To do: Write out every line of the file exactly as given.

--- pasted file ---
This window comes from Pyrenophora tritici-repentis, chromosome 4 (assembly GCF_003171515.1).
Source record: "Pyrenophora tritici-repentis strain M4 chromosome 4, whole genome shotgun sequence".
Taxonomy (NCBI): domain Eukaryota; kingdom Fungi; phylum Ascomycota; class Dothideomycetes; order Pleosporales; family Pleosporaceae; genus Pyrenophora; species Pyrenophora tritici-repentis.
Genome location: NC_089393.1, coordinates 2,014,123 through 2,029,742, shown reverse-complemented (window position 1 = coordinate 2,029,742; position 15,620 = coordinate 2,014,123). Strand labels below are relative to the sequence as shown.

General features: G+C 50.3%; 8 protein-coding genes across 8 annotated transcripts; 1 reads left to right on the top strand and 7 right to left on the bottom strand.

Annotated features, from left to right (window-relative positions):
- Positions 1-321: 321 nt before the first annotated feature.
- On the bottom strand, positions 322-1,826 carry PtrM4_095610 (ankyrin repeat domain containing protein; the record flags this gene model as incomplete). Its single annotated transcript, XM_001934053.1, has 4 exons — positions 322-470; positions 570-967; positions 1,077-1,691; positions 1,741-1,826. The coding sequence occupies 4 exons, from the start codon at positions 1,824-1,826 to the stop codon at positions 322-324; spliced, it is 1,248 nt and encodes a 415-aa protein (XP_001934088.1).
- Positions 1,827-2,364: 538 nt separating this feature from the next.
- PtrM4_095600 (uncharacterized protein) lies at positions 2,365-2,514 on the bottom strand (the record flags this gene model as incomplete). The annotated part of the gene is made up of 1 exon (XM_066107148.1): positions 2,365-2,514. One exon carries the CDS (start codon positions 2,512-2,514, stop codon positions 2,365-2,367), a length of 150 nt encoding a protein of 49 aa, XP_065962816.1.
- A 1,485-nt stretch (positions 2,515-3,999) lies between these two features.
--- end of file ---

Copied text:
This window comes from Pyrenophora tritici-repentis, chromosome 4 (assembly GCF_003171515.1).
Source record: "Pyrenophora tritici-repentis strain M4 chromosome 4, whole genome shotgun sequence".
Taxonomy (NCBI): domain Eukaryota; kingdom Fungi; phylum Ascomycota; class Dothideomycetes; order Pleosporales; family Pleosporaceae; genus Pyrenophora; species Pyrenophora tritici-repentis.
Genome location: NC_089393.1, coordinates 2,014,123 through 2,029,742, shown reverse-complemented (window position 1 = coordinate 2,029,742; position 15,620 = coordinate 2,014,123). Strand labels below are relative to the sequence as shown.

General features: G+C 50.3%; 8 protein-coding genes across 8 annotated transcripts; 1 reads left to right on the top strand and 7 right to left on the bottom strand.

Annotated features, from left to right (window-relative positions):
- Positions 1-321: 321 nt before the first annotated feature.
- On the bottom strand, positions 322-1,826 carry PtrM4_095610 (ankyrin repeat domain containing protein; the record flags this gene model as incomplete). Its single annotated transcript, XM_001934053.1, has 4 exons — positions 322-470; positions 570-967; positions 1,077-1,691; positions 1,741-1,826. The coding sequence occupies 4 exons, from the start codon at positions 1,824-1,826 to the stop codon at positions 322-324; spliced, it is 1,248 nt and encodes a 415-aa protein (XP_001934088.1).
- Positions 1,827-2,364: 538 nt separating this feature from the next.
- PtrM4_095600 (uncharacterized protein) lies at positions 2,365-2,514 on the bottom strand (the record flags this gene model as incomplete). The annotated part of the gene is made up of 1 exon (XM_066107148.1): positions 2,365-2,514. One exon carries the CDS (start codon positions 2,512-2,514, stop codon positions 2,365-2,367), a length of 150 nt encoding a protein of 49 aa, XP_065962816.1.
- A 1,485-nt stretch (positions 2,515-3,999) lies between these two features.